When corporate tax rates are lower than individual tax rates, investment as a percentage of income will rise. This will enable productive and sustainable business development, thereby enhancing economic growth for society — one that benefits the poor, the middle class and even the upper class, since more consumers will be available to purchase products.

I agree with that statement to a point; yes lowering the corporate tax rate will create investment, and yes it will foster economic growth that will benefit many, but hold on a second.  Here he’s talking about corporations investing.

This can be done by hiring higher skilled employees, purchasing better equipment, investing in technology, etc.  Is this not something that small business owners and entrepreneurs do as well?

Let’s go back to the original premise of the article; Reaganomics devastated the economy.

Here the author tries to connect the dots between President Reagan’s economic policy and declining monetary velocity (the rate at which money as a percentage of the economy grows).  While the former president did enact policy and the speed of the U.S. economy did slow down, there was no correlation.

What is conveniently overlooked is this teeny tiny little thing that happened during the 1980’s that we so lovingly refer to as the Savings and Loan Scandal.  While it would be prudent to look at how executive decisions played a role in economic activity, there are certain things which definitely should not be overlooked.

So what was the Savings and Loan scandal?  Good question, I thought you’d never ask!

From 1979 through 1986, the federal government began lifting many regulations that had been imposed on commercial lenders and investment banks. When that happened, a bunch of crooked wheelers and dealers who had been operating behind the scenes emerged, and leveraged junk bonds and crazy interest on deposits to shuffle money from institution to institution.  The money was never real so lenders and investment banks went under, depositors lost everything, and a few guys at the top became very rich, very very quickly.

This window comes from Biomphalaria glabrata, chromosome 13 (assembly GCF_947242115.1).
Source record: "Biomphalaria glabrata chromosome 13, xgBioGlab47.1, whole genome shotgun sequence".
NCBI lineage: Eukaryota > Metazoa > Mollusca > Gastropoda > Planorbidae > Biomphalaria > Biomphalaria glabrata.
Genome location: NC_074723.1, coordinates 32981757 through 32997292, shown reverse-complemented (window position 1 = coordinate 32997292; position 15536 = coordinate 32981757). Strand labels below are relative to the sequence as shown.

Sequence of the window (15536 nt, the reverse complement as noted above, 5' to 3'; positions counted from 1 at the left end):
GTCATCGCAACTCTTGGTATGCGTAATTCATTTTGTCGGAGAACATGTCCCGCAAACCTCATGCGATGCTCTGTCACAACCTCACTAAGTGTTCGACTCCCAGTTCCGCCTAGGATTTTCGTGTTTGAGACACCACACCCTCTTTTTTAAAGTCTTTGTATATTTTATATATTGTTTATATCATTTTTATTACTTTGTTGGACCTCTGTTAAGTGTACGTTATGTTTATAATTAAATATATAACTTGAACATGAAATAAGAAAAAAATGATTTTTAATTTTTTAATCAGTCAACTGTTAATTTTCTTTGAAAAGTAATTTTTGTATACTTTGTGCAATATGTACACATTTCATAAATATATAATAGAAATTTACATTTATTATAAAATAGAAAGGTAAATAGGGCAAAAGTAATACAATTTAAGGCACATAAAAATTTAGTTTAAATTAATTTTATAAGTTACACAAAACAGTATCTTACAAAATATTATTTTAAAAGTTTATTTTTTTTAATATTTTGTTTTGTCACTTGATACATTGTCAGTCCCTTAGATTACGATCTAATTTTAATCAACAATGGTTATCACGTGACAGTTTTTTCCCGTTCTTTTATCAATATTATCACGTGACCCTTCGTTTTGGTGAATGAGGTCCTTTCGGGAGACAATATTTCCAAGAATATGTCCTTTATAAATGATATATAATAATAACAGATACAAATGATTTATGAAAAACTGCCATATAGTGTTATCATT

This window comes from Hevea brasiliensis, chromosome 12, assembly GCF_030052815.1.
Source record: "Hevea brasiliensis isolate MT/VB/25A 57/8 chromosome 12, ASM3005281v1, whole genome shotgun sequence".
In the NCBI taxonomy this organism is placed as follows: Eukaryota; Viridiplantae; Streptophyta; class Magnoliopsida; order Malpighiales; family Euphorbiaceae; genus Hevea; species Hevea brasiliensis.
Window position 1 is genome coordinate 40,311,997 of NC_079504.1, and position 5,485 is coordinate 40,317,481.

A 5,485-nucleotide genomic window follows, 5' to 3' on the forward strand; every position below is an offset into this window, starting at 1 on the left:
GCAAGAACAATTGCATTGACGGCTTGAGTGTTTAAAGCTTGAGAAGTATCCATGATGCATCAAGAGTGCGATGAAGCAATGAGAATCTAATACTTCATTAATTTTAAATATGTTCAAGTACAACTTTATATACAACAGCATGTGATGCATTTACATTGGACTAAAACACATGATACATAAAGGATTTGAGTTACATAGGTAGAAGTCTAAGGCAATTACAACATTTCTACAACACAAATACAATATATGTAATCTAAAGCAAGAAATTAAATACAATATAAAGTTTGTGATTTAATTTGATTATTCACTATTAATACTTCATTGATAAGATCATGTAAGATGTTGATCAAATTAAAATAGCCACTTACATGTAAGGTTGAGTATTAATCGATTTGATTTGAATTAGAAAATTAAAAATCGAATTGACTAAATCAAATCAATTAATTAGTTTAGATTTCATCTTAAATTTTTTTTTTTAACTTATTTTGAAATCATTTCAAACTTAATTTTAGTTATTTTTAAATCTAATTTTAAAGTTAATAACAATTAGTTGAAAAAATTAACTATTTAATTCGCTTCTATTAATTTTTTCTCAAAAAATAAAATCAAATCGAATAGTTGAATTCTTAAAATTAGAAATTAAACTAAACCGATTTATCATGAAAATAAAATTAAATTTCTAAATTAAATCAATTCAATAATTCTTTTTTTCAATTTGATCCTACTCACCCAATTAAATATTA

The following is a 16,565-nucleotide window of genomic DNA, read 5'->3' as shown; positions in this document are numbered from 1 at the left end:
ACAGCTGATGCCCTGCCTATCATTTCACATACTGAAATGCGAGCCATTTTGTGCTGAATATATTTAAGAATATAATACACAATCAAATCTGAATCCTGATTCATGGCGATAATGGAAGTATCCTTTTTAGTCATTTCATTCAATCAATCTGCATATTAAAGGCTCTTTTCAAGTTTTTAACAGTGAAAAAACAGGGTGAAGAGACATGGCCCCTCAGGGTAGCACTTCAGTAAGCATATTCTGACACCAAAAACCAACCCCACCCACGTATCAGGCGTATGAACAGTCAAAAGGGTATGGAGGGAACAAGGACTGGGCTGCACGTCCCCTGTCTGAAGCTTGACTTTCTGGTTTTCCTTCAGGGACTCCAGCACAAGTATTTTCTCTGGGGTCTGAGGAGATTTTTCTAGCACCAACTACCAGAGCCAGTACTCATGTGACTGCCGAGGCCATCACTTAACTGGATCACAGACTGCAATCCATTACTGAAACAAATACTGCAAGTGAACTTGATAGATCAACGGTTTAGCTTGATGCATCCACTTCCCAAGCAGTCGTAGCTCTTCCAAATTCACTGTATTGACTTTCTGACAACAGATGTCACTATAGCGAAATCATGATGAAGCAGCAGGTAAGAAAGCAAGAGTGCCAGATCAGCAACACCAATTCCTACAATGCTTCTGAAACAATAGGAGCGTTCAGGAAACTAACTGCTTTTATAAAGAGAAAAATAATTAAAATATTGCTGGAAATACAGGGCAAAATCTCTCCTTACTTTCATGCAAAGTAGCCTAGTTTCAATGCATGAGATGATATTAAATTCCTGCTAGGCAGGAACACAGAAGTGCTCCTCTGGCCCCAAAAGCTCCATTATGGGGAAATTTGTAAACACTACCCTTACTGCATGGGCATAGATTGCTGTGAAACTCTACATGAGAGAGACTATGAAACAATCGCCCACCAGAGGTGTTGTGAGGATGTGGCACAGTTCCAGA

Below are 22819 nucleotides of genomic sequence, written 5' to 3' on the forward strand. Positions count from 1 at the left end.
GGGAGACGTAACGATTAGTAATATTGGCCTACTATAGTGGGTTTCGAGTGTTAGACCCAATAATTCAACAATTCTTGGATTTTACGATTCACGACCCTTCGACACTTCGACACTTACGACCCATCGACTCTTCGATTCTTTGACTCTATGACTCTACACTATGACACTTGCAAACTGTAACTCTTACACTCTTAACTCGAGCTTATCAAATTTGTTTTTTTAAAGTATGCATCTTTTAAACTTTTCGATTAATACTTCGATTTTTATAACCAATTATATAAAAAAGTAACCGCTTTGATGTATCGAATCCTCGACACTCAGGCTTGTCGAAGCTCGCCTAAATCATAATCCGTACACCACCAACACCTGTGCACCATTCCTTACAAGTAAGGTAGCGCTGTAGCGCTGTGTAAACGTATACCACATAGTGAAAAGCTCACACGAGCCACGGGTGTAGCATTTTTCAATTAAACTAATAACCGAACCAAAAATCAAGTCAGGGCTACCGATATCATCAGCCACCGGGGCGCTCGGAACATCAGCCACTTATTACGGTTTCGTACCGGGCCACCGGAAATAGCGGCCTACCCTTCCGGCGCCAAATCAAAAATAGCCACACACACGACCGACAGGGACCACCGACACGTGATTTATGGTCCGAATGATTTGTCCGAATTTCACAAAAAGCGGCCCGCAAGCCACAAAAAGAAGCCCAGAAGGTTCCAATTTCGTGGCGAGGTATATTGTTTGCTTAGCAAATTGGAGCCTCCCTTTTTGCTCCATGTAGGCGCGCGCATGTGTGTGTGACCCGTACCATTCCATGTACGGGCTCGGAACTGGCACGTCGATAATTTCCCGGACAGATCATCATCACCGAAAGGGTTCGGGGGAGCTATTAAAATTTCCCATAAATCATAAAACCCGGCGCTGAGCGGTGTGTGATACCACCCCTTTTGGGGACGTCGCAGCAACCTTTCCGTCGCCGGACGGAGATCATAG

Hundreds of millions, if not billions of dollars evaporated, the economy reported huge losses, and that factored directly into our nation’s GDP.  A few guys went to prison, and the guys at the top went on to hold political office.

So how did this happen?  OH, excellent question!

While lifting banking regulations, congress passed 26 U.S.C §469, which eliminated many tax shelters and protections that high earners used when incurring losses, particularly in the real estate market.

People looking to protect their money went to commercial banks and trusts who promised high interest rates on deposits, since their other tax shelters evaporated.  This was able to happen because the restrictions on deposit interest limits had been lifted.

Prior to 1966, commercial lenders, trusts, and banks would compete for your money, and engaged in what was called “rate wars” because the housing market cooled after the baby boom, and banks were having a hard time attracting depositors.  Fearing inflation from high interest rates, the federal government stepped in and clamped down on banks and lenders.

When that happened, banks and lenders tried to create various kinds of products to attract depositors, but that did little to stop the financial slow down.  With smaller pools of liquid funds, fewer mortgages and lines of credit to business were available.

This made mortgages more difficult to obtain and fewer businesses could start-up or expand.  With few assets changing hands, and no ability to generate income but for steadily increasing interest rates on loans (because lending money involves risk), we experienced what was so lovingly referred to as stagflation.

You guys remember that, right?  Inflation of the consumer price index which led to higher prices for just about everything,  and was compounded by a stagnant economy.  What made it worse was the 70’s oil embargo.  That could not have happened at a worse possible time.

This happened because as interest rates would rise for loans, people would move their money around in order to find the best return.  When depositors pulled their money from one institution and place it in another, that first institution would be minus liquidity in order to make loans and would therefore have to raise interest rates on future loans.

This then became a vicious circle.

Finally when President Reagan removed the crippling regulations, deposits came flowing in and interest rates began do fall.  Banks and lenders could then begin extending lines of credit and mortgages more freely, and the economy slowly began recovering.

A few crooked Savings and Loan and lending houses took advantage of the lax regulations, and took their investors and depositors for a ride.  As some lending houses went under with net losses of tens of millions on their books, depositors lost everything.

In all, 747 institutions went under and dragged our economy down with it.  This is what led to the slow velocity of the U.S. economy, not Reaganomics.

Blaming Reaganomics for the apparent slow economic recovery is akin to blaming cars for drunk driving.  Revisionists and the lies they promote only serve to erode our foundations.  This is dangerous to us as a people and as a nation.

“Those who cannot remember the past are condemned to repeat it.” – Edmond Burke